and (2) congressional desire, expressed by its "positive inaction," Flood, 407 U.S. at 283-84, not to disapprove of these cases legislatively. With respect to the second prong of the Lugar analysis, plaintiffs assert in circuitous fashion that it would be "eminently fair" to describe Baseball as a federal actor because Baseball would not have committed the acts alleged were it not for the Federal Baseball antitrust exemption. See Plaintiffs' Memorandum of Law in Opposition to Defendants' Motion to Dismiss the Complaint at 27.
Baseball does not dispute that plaintiffs plead adequately that its alleged actions resulted, in part, from the perceived comfort afforded by the Federal Baseball antitrust exemption. But Baseball contends that there must be more than a mere allegation that a private entity acted pursuant to federal law or a federal judicial decision before the entity's actions can be attributed to the federal government. I agree.
The closest plaintiffs come to pleading significant governmental encouragement appears in the following paragraph of their complaint: "The federal antitrust exemption has permitted Major League Baseball to operate free of the legal restraints applicable to other interstate businesses and has thus enabled, encouraged and created the framework for the conduct of defendants complained of herein." Complaint at P 74 (emphasis added). Simply uttering the word "encouraged," however, is not enough to equate Baseball's actions with those of the federal government. The so-called encouragement alluded to in this paragraph is explained by plaintiffs themselves in the preceding clause as flowing solely from a judicially-created antitrust exemption, "which has permitted Baseball to operate free of the legal restraints applicable to other interstate businesses." Id. (emphasis added). Thus the governmental involvement alleged here can, at best, be viewed as mere acquiescence, as opposed to the "significant," active encouragement required to adequately link defendants' actions to the federal government. See United States Olympic Comm., 483 U.S. at 547 (mere governmental approval of or acquiescence in conduct of private entity insufficient to equate private entity's actions with those of the federal government).
In essence, plaintiffs claim that Baseball's actions should be attributed to the federal government solely because the federal government allegedly has exempted Baseball from the antitrust laws. But such reasoning was flatly rejected by the Supreme Court in Jackson v. Metropolitan Edison Co., 419 U.S. 345 (1974). There, the Court affirmed dismissal of a civil rights complaint proceeding under 42 U.S.C.A. § 1983 because the defendant private utility could not be viewed as a state actor. In so doing, the Court expressly rejected the plaintiff's contention that the private utility was a state actor because it enjoyed state-created monopoly status under the antitrust laws. Jackson, 419 U.S. at 351-52. The Court's analysis in Jackson is equally applicable here, where plaintiffs charge Baseball as a federal actor solely because it enjoys an alleged exemption from federal antitrust laws. Cf. United States Olympic Comm., 483 U.S. at 547 (Congress's conferral upon private entity of exclusive right under trademark laws to use of term "Olympic" not enough to make private entity's choice of how to enforce that right a governmental decision). Compare Leesville Concrete, 111 S. Ct. at 2085 (private party using preemptory challenges to exclude jurors on basis of race found to be a governmental actor because of, inter alia, "direct and indispensable participation of the judge " (emphasis added)). I will therefore dismiss plaintiffs' direct constitutional claims under Fed. R. Civ. P. 12(b)(6) for failure to state a cause of action.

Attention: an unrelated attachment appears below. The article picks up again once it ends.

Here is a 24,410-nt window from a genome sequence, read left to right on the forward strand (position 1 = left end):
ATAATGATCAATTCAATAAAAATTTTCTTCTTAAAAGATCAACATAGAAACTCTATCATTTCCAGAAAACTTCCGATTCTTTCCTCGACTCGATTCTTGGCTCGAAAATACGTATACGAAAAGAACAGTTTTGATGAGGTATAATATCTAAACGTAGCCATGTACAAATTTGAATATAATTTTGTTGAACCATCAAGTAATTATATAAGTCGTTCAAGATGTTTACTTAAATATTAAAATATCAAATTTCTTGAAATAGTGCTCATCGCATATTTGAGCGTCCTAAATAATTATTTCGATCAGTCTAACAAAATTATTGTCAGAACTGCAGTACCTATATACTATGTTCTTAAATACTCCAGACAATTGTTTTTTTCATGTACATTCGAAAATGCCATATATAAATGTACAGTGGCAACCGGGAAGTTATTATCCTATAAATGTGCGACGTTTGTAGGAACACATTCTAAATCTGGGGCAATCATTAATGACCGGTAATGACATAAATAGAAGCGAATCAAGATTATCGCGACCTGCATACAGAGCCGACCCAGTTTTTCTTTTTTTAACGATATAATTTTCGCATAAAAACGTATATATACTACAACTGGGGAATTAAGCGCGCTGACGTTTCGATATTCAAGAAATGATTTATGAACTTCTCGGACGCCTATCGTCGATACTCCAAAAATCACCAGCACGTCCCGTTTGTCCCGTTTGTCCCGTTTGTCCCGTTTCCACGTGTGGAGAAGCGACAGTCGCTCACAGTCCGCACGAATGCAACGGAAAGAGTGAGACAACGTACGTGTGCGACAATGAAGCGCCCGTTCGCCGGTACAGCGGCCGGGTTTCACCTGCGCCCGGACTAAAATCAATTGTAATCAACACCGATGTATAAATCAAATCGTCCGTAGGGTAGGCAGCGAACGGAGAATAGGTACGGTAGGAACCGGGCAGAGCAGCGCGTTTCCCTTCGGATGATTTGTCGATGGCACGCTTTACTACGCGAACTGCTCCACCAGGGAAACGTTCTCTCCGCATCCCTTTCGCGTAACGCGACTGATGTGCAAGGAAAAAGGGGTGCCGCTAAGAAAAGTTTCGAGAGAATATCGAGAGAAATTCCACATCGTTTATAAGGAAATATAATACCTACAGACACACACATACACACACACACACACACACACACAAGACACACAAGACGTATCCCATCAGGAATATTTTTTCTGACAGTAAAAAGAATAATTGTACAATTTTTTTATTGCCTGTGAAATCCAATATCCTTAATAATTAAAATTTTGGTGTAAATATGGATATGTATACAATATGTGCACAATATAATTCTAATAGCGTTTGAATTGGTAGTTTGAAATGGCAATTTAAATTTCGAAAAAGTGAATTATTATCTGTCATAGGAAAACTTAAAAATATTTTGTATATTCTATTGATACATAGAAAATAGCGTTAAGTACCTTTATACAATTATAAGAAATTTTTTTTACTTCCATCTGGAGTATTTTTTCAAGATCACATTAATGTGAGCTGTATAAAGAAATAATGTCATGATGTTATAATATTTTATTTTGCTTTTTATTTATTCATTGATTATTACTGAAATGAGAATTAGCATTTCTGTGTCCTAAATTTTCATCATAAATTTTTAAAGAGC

To state a civil rights claim under 42 U.S.C.A. § 1983, plaintiffs must plead that Baseball (1) deprived them of a right secured by the Constitution or laws of the United States while (2) acting under color of state law. See, e.g., Flagg Bros., Inc. v. Brooks, 436 U.S. 149, 155 (1978); Adickes v. S.H. Kress & Co., 398 U.S. 144, 150 (1970). With regard to the first element, plaintiffs plead that Baseball deprived them of rights secured by Article IV, Section 2
of the U.S. Constitution and the First, Fifth, and Fourteenth Amendments. In particular, plaintiffs claim that Baseball (a) denied them the right to participate in the purchase of a Major League Baseball team from an owner who contracted to sell the team to plaintiffs; (b) impaired their liberty interest in their reputations by impugning their good names, honor, and integrity and foreclosing their personal, business, and occupational opportunities; and (c) discriminated against them on the basis of their state residence and ethnic heritage and denied them equal protection of the laws.
As to the second element of § 1983, plaintiffs aver that Baseball acted under color of state law because (a) Baseball is exempt from liability under state antitrust laws; (b) there is a symbiotic relationship and close nexus between Baseball and state and local governments; and (c) Baseball acted in concert with the City of San Francisco to prevent the Giants from being relocated.
Baseball focuses its motion to dismiss solely upon the second element of § 1983, arguing that plaintiffs have not sufficiently pled that Baseball acted under color of state law. Because I conclude that plaintiffs have sufficiently pled that Baseball acted in concert with the City of San Francisco to deprive them of their constitutionally protected rights, I will address at length only that portion of plaintiffs' complaint, and deny Baseball's motion as to plaintiffs' § 1983 claims.
A private defendant's joint participation with a state official in a conspiracy to deprive another of constitutionally protected rights constitutes both state action essential to show a direct violation of a plaintiff's rights and action "under color of state law" for purposes of § 1983. See Lugar v. Edmonson Oil Co., 457 U.S. 922, 931 (1982)(explaining Adickes, 398 U.S. 144). In their complaint, plaintiffs plead the following facts:
On information and belief, the City of San Francisco through its officials and Major League Baseball have colluded to keep the Giants ...